WASHINGTON (AP) — He bobbled the spelling, but President Barack Obama had nothing but R-E-S-P-E-C-T for the "women of soul" who shook and rattled the rafters of the White House on Thursday night.
"What a lineup!" Obama declared at the outset of a concert that featured a generations-spanning array of soul singers that stretched from musical legends Aretha Franklin and Patti LaBelle to 20-year-old Ariana Grande.
Obama paid tribute to Franklin for turning her signature song "Respect" into "a rallying cry for African-Americans, women and then everyone who felt marginalized."
The pumped-up audience gave a hearty laugh but was more than willing to forgive the president for spelling it "R-S-P-E-C-T."
First up in the East Room lineup was LaBelle, with a thundering delivery of "Over the Rainbow" that had the audience on its feet.
It was a mutual admiration society of sorts as LaBelle thanked the Obamas for their tenure in the White House, declaring, "Baby, you got swag!"
Grande, the youngster in the group, seemed in awe of her fellow performers and the august audience. Her lead-in: "What's up? How are you? Good to see you. Thank you for having me."
The emotional high point came when Franklin, 71, sauntered in, gave a shimmy and declared "Let's have a party." Then she went right into "I Never Loved a Man (The Way I Love You)" She was back later to close down the show with what Obama called "one more treat," — a slow, soulful rendition of "Amazing Grace" that turned rowdy at the end.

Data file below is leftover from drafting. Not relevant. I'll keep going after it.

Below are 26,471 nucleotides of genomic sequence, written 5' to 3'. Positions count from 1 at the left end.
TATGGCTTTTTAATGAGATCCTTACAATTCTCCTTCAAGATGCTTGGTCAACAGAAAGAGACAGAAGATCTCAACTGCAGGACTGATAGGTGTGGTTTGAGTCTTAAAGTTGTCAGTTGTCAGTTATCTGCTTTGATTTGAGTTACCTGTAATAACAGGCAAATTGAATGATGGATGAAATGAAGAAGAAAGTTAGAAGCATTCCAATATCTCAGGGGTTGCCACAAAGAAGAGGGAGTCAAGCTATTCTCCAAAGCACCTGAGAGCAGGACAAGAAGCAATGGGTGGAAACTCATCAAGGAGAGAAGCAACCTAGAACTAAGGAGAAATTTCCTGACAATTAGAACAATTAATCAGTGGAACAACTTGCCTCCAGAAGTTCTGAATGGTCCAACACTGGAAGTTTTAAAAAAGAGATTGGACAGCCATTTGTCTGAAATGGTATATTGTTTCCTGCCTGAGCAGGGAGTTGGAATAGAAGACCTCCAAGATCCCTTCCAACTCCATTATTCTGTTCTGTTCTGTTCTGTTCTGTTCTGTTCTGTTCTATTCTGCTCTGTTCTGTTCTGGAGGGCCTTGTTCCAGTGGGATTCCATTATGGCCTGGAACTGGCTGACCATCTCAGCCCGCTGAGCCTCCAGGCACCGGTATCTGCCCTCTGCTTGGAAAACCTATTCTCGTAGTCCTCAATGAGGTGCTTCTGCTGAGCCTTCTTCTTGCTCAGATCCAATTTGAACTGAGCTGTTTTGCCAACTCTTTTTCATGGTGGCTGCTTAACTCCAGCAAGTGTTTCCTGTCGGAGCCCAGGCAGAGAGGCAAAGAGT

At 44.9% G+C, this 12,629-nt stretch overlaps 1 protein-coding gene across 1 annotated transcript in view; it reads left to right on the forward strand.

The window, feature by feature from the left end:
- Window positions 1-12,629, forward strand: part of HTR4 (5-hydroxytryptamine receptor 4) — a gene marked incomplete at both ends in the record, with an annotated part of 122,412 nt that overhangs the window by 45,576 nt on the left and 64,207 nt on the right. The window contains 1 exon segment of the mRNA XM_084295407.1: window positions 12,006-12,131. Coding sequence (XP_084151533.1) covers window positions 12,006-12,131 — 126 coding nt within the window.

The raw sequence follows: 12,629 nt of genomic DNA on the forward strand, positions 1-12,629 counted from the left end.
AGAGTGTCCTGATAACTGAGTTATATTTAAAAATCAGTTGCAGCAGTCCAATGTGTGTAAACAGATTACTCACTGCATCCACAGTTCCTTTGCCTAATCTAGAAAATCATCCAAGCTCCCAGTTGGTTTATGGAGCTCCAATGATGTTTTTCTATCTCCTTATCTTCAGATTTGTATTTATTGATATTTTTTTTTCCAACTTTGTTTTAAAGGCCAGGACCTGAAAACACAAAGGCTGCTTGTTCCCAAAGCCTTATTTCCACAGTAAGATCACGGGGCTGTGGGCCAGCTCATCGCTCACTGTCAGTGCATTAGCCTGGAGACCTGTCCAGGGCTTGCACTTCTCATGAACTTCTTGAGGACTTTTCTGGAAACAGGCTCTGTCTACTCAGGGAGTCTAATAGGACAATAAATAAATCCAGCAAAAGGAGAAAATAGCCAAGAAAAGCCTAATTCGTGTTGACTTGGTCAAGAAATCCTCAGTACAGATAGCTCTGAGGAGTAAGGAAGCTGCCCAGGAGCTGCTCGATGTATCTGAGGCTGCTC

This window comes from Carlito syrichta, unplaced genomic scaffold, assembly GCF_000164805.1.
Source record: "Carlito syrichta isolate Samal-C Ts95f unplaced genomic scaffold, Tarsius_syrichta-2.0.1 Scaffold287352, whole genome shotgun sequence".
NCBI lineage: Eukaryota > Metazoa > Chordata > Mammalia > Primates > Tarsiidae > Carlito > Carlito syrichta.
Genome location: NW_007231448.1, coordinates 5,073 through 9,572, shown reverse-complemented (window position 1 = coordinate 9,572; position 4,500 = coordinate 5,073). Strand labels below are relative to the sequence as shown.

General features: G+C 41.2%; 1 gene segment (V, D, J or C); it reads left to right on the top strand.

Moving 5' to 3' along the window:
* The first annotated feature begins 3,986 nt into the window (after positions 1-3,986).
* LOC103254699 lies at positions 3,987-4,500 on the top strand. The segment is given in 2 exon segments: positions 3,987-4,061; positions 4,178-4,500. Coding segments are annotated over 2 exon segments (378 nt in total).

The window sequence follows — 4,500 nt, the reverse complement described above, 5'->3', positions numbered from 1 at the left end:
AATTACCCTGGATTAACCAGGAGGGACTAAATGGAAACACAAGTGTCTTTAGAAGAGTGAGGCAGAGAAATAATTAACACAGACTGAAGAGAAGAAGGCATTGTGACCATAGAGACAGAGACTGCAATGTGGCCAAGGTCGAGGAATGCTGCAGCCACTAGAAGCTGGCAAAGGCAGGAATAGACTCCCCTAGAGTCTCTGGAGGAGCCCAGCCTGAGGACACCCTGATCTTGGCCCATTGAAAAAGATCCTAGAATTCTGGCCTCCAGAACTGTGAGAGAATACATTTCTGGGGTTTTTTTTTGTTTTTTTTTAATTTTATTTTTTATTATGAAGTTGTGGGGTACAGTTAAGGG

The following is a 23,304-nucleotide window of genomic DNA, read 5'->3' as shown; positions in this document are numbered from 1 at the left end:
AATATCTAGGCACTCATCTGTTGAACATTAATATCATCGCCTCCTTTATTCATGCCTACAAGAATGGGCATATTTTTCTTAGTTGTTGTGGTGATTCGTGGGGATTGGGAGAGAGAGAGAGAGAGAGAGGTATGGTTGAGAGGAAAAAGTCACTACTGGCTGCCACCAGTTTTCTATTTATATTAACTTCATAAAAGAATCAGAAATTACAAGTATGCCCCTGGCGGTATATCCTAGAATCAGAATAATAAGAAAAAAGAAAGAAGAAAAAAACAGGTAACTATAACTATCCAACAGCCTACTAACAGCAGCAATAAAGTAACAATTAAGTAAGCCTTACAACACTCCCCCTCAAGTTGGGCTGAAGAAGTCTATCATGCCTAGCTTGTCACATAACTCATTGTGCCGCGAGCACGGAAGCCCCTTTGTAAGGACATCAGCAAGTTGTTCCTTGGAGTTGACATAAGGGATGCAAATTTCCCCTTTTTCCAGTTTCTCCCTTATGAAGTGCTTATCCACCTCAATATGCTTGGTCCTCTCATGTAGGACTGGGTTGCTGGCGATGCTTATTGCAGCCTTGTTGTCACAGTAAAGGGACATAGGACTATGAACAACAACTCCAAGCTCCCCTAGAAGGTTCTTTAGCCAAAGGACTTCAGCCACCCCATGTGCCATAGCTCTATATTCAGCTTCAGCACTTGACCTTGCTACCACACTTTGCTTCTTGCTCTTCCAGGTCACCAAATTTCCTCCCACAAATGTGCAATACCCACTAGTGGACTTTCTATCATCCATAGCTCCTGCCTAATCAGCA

But first, all the other ladies — including Melissa Etheridge, Janelle Monae, Jill Scott and Tessanne Chin — collaborated on a rollicking delivery of "Proud Mary."
The concert was livestreamed at WhiteHouse.gov/live and will be broadcast as "In Performance at the White House: Women of Soul" on April 7 on PBS.
At a morning arts workshop for high school and college students, first lady Michelle Obama called soul "the kind of music that makes you move, no matter who you are or where you come from."
LaBelle, Etheridge and Monae had plenty of stories and advice to share with the students, then got them whooping, hooting and swaying with a trio of songs in the intimate venue of the State Dining Room.
Mrs. Obama quoted LaBelle as once saying that she had succeeded because she "took chances and sang my butt off."
The first lady tried her own riff on that advice — then admitted she may have taken it a little too far.
"Find your own voice and be proud of it," she said. "And then, sing your butt off. Or work your butt off. Or whatever you do, do it until your butt comes off. "
Then she added: "OK, that quote is going to be kind of funny in the papers. I already know it. My communications people are like, 'What?' But you guys all know what I meant — be good at what you do. "
The concert was scheduled as part of Women's History Month.
Said the president: "As someone who always shares this house with brilliant, creative, talented, somewhat stubborn women, I think Women's History Month is the perfect time to honor a few more: the women of soul."
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